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Last modified on December 8, 2017

Multidisciplinary Sciences

Under the new system that places greater emphasis on graduate level education, the Department of Multi-Disciplinary Sciences has grown to comprise three sub-departments: Life Sciences, General Systems Studies, and Basic Science. As of 2011, there are 172 faculty members in the department (57 in Life Sciences, 42 in General Systems Studies, and 73 in Basic Science), as well as 210 doctoral students and 240 master's students.

The Department of Multi-Disciplinary Sciences consists of a variety of fields across the life, mathematical, information and material sciences, and is a large department where faculty members from diverse backgrounds work together to promote education and research. The Department is not segmented into traditional academic disciplines such as physics, chemistry, biology, and geology, but is rather divided into three sub-departments, which cooperate with one another while pursuing their unique educational and research aims.

Life Sciences aims to investigate the dynamics of life based on the key concept of 'from DNA to humans', while General Systems Studies aims to explore macro systems science based on the concept of "from artificial systems to outer space". Lastly, with the key phrase "from quarks to intelligent materials", Basic Science aims to advance the frontiers of research in the material sciences, covering everything from elementary particles, atomic nuclei, atoms and molecules to a variety of complex systems. The defining characteristic of the Department of Multi-Disciplinary Science is its emphasis on multidisciplinarity: front-line researchers from a variety of fields such as mathematics, physics, chemistry, life sciences, earth and planetary sciences, information sciences, sports sciences, psychology, human geography, history and philosophy of science, and science and technology studies come together at this department. Particularly notable areas of research are those that lie at the boundary of the arts and sciences, including mathematical models of natural phenomena; instrumental analysis in the life sciences that utilize tools from physics and chemistry; environmental health sciences; environmental ecology; scientific analysis of psychological phenomena; and ethics of science and technology.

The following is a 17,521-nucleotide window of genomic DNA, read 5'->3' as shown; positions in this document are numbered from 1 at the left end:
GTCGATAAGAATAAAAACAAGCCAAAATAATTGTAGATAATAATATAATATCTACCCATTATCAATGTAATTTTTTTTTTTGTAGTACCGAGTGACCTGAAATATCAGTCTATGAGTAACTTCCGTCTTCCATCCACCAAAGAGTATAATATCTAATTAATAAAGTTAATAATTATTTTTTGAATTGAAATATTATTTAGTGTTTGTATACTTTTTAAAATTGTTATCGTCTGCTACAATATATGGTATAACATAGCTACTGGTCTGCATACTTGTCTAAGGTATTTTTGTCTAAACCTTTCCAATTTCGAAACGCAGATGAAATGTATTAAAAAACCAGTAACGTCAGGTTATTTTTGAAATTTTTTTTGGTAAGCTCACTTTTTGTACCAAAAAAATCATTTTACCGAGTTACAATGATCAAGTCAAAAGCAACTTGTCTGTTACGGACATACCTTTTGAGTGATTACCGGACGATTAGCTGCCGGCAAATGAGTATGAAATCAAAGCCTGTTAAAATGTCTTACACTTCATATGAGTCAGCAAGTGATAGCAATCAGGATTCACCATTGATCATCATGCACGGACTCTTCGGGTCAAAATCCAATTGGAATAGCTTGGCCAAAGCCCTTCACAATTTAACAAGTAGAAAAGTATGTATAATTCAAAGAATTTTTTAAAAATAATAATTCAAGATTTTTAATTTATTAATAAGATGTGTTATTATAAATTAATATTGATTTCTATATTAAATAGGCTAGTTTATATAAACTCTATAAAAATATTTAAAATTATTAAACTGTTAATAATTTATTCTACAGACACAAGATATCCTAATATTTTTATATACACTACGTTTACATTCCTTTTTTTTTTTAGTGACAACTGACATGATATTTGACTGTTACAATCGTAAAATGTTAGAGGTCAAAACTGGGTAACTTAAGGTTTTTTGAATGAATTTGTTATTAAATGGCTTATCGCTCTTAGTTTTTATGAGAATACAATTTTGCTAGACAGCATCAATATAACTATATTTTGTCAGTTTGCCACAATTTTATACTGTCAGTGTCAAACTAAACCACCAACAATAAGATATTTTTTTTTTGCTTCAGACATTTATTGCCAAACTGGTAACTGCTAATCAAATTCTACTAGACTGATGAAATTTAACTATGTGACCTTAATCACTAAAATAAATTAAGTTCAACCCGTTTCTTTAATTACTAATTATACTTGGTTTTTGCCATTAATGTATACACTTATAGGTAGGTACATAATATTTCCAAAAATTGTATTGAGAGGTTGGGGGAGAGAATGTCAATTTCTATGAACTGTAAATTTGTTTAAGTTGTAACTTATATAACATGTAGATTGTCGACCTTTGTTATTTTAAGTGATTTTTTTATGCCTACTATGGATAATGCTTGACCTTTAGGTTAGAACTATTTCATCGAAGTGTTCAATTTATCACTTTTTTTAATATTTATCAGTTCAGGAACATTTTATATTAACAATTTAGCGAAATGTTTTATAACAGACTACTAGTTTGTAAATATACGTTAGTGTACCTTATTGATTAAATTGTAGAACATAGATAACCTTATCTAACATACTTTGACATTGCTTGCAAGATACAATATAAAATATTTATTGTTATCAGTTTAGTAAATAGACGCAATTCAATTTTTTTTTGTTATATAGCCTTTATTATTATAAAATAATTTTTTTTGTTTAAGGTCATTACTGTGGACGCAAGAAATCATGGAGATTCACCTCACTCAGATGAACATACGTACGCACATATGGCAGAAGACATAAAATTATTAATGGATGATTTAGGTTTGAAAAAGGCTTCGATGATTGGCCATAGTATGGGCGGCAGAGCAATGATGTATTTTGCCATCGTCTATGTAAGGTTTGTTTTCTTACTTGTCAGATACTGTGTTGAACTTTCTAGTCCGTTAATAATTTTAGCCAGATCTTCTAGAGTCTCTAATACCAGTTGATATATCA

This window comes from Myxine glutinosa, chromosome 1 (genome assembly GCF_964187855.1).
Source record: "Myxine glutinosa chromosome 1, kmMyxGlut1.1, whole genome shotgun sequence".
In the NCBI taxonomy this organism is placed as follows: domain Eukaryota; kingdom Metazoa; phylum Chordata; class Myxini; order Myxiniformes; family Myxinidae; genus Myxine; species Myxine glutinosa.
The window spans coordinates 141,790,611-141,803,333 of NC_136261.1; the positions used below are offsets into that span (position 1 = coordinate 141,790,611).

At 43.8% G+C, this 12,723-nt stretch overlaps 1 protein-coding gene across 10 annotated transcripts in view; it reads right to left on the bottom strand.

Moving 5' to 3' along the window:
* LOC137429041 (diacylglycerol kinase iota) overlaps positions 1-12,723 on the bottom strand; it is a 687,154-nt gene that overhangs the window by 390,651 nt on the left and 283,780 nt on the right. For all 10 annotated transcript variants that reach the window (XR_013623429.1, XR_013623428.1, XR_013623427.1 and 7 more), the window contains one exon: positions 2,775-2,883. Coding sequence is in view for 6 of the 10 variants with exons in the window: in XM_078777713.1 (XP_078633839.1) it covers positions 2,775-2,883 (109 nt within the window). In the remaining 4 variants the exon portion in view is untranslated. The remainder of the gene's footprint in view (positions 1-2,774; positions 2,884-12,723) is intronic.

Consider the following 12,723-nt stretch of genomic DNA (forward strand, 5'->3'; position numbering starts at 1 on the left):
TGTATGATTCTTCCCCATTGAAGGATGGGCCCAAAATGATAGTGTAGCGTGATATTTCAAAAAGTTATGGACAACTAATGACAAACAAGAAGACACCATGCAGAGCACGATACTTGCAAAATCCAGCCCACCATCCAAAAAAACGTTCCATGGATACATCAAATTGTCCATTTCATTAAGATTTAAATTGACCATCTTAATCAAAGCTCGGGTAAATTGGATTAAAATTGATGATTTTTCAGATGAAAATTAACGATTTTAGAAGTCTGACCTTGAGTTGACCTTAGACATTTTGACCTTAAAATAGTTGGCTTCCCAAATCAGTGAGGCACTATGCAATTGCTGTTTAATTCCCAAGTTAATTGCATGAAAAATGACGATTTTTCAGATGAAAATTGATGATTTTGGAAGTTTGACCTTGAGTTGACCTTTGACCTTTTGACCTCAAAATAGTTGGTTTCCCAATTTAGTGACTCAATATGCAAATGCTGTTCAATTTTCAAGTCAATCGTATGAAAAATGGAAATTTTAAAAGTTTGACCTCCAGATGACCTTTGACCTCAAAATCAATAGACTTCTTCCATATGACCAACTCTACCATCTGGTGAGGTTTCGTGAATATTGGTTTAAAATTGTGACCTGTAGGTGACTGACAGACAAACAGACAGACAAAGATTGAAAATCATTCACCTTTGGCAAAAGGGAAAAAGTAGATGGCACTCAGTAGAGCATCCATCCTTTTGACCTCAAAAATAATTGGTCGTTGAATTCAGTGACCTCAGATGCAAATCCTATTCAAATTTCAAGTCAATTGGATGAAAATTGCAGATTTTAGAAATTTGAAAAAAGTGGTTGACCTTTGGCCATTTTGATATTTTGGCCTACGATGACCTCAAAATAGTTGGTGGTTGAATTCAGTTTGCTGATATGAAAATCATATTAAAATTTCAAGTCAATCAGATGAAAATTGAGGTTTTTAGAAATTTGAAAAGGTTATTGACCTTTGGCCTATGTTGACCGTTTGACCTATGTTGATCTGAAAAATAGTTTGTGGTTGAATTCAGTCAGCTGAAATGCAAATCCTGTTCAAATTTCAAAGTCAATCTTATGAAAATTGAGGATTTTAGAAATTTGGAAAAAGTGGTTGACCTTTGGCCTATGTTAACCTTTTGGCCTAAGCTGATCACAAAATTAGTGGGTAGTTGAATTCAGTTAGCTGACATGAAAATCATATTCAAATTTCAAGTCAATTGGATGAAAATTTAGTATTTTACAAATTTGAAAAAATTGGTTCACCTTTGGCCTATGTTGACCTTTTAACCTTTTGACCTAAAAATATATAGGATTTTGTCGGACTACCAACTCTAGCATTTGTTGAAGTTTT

The department hopes to attract students with the pioneering spirit to pave new paths of research.

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